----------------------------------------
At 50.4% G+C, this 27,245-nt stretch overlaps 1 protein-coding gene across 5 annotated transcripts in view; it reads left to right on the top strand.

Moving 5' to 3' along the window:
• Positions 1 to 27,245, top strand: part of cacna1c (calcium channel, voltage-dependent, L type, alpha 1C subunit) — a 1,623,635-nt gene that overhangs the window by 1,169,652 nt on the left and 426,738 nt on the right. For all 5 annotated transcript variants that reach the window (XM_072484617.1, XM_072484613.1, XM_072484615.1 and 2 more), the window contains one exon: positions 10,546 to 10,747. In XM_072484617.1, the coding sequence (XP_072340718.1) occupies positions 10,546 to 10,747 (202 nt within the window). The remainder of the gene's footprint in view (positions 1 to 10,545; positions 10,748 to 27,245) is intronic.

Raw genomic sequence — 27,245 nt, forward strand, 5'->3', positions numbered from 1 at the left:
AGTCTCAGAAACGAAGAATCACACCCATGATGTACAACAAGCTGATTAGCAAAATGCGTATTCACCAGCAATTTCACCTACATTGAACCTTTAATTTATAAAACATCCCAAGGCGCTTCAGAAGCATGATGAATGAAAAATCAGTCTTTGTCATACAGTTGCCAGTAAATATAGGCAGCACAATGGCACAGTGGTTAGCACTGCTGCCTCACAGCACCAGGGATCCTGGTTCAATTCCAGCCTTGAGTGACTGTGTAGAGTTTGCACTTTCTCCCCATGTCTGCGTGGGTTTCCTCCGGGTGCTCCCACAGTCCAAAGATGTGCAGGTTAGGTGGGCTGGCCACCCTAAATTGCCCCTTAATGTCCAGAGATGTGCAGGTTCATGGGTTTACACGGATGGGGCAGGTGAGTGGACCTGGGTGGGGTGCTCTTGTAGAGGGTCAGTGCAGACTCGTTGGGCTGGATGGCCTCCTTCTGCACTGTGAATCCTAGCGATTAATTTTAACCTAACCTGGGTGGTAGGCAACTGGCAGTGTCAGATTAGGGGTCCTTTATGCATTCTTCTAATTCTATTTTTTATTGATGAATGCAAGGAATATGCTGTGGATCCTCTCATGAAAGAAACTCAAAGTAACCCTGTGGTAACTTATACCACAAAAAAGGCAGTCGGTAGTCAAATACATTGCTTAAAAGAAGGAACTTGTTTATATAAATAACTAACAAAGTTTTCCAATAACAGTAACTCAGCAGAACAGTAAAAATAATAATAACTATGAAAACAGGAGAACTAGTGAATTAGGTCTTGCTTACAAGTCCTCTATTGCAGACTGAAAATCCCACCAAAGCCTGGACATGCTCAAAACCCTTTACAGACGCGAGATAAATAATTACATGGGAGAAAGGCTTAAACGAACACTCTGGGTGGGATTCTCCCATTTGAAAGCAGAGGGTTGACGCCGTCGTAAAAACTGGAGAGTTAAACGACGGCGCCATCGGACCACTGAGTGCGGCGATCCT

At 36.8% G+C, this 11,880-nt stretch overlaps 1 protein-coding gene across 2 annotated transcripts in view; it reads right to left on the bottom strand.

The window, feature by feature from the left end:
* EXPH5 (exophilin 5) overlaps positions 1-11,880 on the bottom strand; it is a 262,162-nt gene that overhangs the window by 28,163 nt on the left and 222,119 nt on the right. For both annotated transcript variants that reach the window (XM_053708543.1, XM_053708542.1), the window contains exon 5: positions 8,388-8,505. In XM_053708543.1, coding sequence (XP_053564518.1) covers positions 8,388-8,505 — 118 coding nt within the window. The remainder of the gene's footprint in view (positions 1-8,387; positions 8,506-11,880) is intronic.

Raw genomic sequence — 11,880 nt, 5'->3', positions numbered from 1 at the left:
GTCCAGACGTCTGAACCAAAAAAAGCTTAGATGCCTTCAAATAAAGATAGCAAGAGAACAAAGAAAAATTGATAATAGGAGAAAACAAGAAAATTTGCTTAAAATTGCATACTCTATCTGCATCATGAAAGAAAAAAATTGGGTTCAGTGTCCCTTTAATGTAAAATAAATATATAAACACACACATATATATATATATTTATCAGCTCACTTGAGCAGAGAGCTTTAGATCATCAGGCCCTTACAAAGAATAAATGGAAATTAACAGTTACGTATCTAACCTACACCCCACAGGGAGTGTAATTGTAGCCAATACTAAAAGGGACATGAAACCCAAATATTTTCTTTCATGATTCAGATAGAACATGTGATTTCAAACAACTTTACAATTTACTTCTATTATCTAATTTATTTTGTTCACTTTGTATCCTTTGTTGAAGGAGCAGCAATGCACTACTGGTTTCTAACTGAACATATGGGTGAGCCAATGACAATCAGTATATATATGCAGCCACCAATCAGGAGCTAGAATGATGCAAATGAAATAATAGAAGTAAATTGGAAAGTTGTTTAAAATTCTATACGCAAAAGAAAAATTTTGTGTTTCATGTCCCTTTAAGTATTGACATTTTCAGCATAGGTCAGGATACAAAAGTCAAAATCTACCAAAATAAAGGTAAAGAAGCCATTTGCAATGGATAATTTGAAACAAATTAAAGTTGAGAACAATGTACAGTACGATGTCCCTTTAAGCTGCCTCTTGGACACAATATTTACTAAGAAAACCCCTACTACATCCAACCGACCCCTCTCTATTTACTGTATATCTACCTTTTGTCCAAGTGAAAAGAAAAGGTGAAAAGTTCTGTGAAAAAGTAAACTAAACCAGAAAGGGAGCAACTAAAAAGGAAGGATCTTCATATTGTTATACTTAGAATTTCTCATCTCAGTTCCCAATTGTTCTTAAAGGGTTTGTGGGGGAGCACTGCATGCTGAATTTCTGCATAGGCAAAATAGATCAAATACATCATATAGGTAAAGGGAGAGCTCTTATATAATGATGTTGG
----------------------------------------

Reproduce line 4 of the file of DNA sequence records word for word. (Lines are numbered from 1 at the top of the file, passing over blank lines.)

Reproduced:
Raw genomic sequence — 27,245 nt, forward strand, 5'->3', positions numbered from 1 at the left: